Dubai’s Expo

Dubai’s Expo 2020 reveals 3 worker deaths from COVID-19

DUBAI, United Arab Emirates  — Dubai’s Expo 2020 acknowledged for the first time on Sunday that three workers had died from the coronavirus over the course of building the world’s fair during the pandemic, as the prestigious event draws scrutiny of labor conditions in the United Arab Emirates.

When asked at a press conference about deaths among Expo’s vast foreign labor force, spokesperson Sconaid McGeachin said three workers had died from the virus in addition to three from construction incidents, without specifying when. She declined to describe the extent of the coronavirus outbreak among workers on site.

McGeachin again claimed the information about worker casualties was previously available, without elaborating. However, authorities in the run-up to the $7 billion fair had not offered any overall statistics on worker fatalities, injuries or coronavirus infections despite repeated requests from The Associated Press and other journalists.

The statement comes a day after Expo offered conflicting reports about how many workers had died in industrial incidents on site, before settling on three.

The UAE long has faced criticism from human rights activists over poor treatment of the legions of low-paid migrant laborers from Africa, Asia and the Middle East who power the country’s economy. Dubai has gambled billions on its elaborate World Expo, hoping to make it a huge tourist attraction and a symbol of the country’s allure.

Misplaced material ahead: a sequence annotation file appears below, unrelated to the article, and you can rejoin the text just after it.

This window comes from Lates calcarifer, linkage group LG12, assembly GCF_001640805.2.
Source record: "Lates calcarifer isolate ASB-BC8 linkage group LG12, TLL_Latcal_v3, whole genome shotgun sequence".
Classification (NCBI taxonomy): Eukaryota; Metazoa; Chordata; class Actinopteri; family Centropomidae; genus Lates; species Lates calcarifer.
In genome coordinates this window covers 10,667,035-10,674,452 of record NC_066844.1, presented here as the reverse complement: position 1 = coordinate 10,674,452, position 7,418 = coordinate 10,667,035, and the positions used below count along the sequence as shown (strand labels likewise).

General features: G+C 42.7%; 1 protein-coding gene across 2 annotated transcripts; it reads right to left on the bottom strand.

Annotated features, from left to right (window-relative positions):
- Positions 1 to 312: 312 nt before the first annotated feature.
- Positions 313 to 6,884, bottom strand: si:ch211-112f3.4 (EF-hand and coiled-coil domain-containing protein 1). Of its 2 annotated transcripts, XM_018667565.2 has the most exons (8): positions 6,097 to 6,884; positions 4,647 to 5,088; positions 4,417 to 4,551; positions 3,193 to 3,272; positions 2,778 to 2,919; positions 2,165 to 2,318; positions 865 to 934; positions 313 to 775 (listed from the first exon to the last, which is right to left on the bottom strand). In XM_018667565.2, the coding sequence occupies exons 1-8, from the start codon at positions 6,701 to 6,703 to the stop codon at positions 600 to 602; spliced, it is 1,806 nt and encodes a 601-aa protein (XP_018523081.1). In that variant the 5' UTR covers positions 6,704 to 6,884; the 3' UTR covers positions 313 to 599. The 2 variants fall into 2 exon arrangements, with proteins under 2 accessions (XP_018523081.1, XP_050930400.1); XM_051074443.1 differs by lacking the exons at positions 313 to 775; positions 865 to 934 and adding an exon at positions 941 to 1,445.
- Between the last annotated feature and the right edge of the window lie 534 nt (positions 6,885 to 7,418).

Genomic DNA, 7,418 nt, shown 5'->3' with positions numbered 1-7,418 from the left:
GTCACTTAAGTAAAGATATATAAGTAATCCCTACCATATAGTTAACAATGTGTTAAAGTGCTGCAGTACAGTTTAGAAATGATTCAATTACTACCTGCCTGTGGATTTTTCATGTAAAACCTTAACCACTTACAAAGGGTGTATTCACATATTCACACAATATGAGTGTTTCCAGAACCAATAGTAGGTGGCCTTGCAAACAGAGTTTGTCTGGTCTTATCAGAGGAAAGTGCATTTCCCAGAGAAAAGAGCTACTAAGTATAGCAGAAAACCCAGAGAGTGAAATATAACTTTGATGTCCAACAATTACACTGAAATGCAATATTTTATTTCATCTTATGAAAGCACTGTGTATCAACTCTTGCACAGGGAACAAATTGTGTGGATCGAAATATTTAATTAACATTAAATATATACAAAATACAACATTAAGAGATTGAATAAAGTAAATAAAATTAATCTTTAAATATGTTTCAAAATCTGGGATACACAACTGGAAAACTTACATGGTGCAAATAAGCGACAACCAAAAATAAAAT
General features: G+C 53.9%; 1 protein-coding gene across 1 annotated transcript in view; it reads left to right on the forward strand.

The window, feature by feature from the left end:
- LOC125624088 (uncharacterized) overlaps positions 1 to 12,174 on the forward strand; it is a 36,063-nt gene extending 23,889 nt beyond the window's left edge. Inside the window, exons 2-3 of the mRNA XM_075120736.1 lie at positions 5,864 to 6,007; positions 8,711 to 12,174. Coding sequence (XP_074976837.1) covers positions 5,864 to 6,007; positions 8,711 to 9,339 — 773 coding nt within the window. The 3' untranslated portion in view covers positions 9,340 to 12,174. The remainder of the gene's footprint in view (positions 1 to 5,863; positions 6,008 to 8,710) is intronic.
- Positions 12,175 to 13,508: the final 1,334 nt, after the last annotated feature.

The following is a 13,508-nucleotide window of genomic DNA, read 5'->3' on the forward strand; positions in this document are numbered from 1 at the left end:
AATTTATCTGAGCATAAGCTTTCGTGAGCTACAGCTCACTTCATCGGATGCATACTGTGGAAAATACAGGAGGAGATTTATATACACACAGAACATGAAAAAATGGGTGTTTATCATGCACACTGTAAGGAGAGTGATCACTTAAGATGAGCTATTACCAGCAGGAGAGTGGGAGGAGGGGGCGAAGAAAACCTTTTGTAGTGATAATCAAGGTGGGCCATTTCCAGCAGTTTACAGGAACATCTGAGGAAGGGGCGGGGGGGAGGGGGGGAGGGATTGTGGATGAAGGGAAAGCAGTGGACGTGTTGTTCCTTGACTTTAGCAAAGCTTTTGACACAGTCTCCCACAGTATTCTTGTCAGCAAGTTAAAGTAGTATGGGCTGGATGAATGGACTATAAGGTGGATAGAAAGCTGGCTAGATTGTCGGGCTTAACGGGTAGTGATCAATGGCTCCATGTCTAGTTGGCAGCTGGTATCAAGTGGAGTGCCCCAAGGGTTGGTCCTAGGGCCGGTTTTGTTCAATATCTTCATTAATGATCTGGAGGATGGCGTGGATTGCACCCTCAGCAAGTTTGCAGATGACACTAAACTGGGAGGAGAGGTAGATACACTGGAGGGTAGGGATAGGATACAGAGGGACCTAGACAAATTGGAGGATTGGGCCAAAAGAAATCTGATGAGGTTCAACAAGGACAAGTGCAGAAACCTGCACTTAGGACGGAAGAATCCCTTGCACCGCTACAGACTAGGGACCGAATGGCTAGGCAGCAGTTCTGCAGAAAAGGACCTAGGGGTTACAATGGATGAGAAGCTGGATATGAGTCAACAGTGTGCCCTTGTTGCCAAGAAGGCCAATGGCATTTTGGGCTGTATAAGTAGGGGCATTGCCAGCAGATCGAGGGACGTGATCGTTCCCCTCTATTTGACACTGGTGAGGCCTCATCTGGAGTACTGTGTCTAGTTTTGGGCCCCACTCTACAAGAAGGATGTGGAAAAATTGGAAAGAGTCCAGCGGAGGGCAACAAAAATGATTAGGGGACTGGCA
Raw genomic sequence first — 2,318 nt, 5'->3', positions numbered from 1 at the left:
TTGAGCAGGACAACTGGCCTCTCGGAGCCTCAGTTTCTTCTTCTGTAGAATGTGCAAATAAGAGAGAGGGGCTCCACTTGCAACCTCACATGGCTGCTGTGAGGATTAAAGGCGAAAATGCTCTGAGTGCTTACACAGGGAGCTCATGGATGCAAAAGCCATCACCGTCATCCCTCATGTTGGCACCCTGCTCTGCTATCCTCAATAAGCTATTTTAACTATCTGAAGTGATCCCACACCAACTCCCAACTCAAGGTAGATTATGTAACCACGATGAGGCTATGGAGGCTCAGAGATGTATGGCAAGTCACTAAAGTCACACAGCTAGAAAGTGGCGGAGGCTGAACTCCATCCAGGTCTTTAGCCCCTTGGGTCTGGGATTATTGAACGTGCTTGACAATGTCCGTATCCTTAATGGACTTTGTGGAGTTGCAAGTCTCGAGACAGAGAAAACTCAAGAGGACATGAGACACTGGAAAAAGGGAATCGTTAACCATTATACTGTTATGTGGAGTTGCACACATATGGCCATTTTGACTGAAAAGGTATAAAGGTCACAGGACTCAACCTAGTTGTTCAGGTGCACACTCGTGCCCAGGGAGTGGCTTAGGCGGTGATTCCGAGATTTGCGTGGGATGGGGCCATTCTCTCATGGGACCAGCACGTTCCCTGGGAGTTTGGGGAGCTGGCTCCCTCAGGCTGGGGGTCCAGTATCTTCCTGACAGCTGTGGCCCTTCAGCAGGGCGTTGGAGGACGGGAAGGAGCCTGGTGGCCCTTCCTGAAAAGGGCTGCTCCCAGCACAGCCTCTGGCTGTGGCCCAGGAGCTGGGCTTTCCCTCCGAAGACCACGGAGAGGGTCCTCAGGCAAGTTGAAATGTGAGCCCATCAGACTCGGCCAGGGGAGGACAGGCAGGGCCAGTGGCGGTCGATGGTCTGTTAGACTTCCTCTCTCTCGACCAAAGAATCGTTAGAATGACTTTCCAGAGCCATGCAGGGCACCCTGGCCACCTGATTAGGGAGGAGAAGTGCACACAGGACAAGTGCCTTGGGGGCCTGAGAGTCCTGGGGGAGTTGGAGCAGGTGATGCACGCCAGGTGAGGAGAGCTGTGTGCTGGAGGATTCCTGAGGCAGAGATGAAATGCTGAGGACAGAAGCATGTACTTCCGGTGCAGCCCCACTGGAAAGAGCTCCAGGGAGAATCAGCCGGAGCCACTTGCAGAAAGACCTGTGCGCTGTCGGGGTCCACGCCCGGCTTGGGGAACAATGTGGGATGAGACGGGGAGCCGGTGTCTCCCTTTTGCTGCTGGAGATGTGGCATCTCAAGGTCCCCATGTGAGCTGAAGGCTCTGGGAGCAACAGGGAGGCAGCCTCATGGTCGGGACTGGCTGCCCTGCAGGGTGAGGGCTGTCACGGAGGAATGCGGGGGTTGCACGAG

But problems have emerged. The European Parliament last month urged nations not to take part in Expo, citing the UAE’s “inhumane practices against foreign workers” that it said worsened during the pandemic.

To pay tribute to the thousands of workers who toiled to build the fairgrounds from scratch, the site features a somber worker’s monument — stone columns wrapped with an engraved roll call of laborers’ names at Expo’s Jubilee Park, nestled between a performance stage and a popular Dubai bar chain.

The massive global event has also renewed criticism from human rights groups of the UAE’s suppression of dissent and restrictions on free expression.

At a press conference Saturday, French Foreign Minister Jean-Yves Le Drian answered a question about the European Parliament’s concerns over labor abuses in the UAE, saying that France would not join in its call for an Expo boycott and instead raise any potential issues with Emirati authorities “behind closed doors.” However, the sensitive exchange was inexplicably missing from the official Expo transcript of the news conference, raising concerns about transparency at the site.

“I will look into that,” said McGeachin when asked about the omission. “I would like to say that this is an oversight.”

Meanwhile, Uganda’s long-serving President Yoweri Museveni arrived to visit his nation’s pavilion at Expo. He called the site and the Emirati effort to build the small city “a challenge to the Africans” as they had “turned a desert into a center of affluence.”

“Yesterday when I arrived, they took me for COVID test,” he said. “In Africa, sometimes we say, ‘Big people should not be checked.’”


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